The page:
Many vitreous rocks show alteration of this type in certain parts where either the glass has been of unstable nature or where agencies of change such as percolating water have had easiest access (as along joints, perlitic cracks and the margins of dikes and sills).
In Arran there are pitchstone dikes, some of which are very completely vitreous, while others are changed to spherulitic felsites more or less silicified.
Included in this group are some rocks which are more properly to be regarded as vitreous forms of trachyte than as glassy rhyolites (Iceland), but except by chemical analyses they cannot be separated.
Aided by grants from the Prussian government, these workers systematically investigated the effect of introducing a large number of different chemical substances (oxides) into vitreous fluxes.
But the ware has never found favor in Japanese eyes, an element of unpleasant garishness being imparted to it by the vitreous appearance of the glaze, which is manufactured according to European methods.
Its duplex character, and the fact that the electricity produced by rubbing glass and vitreous substances was different from that produced by rubbing sealing-wax and resinous substances, seemed to necessitate the assumption of two kinds of electric fluid; hence there arose the conception of positive and negative electricity, and the two-fluid theory came into existence.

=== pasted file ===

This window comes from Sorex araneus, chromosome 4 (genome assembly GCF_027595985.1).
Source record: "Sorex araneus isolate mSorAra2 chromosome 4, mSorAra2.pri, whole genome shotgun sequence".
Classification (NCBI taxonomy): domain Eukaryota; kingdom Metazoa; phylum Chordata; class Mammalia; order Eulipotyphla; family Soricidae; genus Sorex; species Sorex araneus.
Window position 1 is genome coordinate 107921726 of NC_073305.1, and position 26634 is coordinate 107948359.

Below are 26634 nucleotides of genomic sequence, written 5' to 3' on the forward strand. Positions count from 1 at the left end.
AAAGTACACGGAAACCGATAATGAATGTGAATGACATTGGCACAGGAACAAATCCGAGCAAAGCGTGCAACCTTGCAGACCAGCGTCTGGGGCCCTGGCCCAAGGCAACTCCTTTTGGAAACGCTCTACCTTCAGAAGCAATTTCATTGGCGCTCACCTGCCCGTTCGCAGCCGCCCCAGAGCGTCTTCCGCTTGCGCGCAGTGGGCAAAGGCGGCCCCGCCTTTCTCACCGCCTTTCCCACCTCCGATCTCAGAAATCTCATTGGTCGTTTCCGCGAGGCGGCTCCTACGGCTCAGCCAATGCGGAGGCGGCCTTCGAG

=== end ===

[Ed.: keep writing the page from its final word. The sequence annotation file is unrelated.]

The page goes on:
The amorphous variety, which only differs from the vitreous form in its state of aggregation, is obtained by reducing solutions of selenious acid with sulphur dioxide.
IrXivOos, a tile), in petrology, a dark grey or dark brown crypto-crystalline substance which has an almost vitreous lustre, and when pure appears structureless to the unaided eye.
In the amorphous condition it can be obtained by condensing the vapour of the oxide at as high a temperature as possible, when a vitreous mass is produced, which melts at 200° C., has a specific gravity of 3.68-3.798, and is more soluble in water than the crystalline variety.
The more highly organized species have often very numerous eyes (Amphiporus, Drepanophorus), which are provided with a spherical refracting anterior portion, with a cellular " vitreous body," with a layer of delicate radially arranged rods, with an outer sheath of dark pigment, and with a separate nerve-twig each, springing from a common or double pair of branches which leave the brain as n.
The sense-organs of medusae are of two classes: (1) pigment spots, sensitive to light, termed ocelli, which may become elaborated into eye-like structures with lens, retina and vitreous body; (2) organs of the sense of balance or orientation, commonly termed otocysts or statocysts.
A typical resin is a transparent or translucent mass, with a vitreous fracture and a faintly yellow or brown colour, inodorous or having only a slight turpentine odour and taste.
De C. du Fay (1699-1739) made the great discovery that electricity is of two kinds, vitreous and resinous (Phil.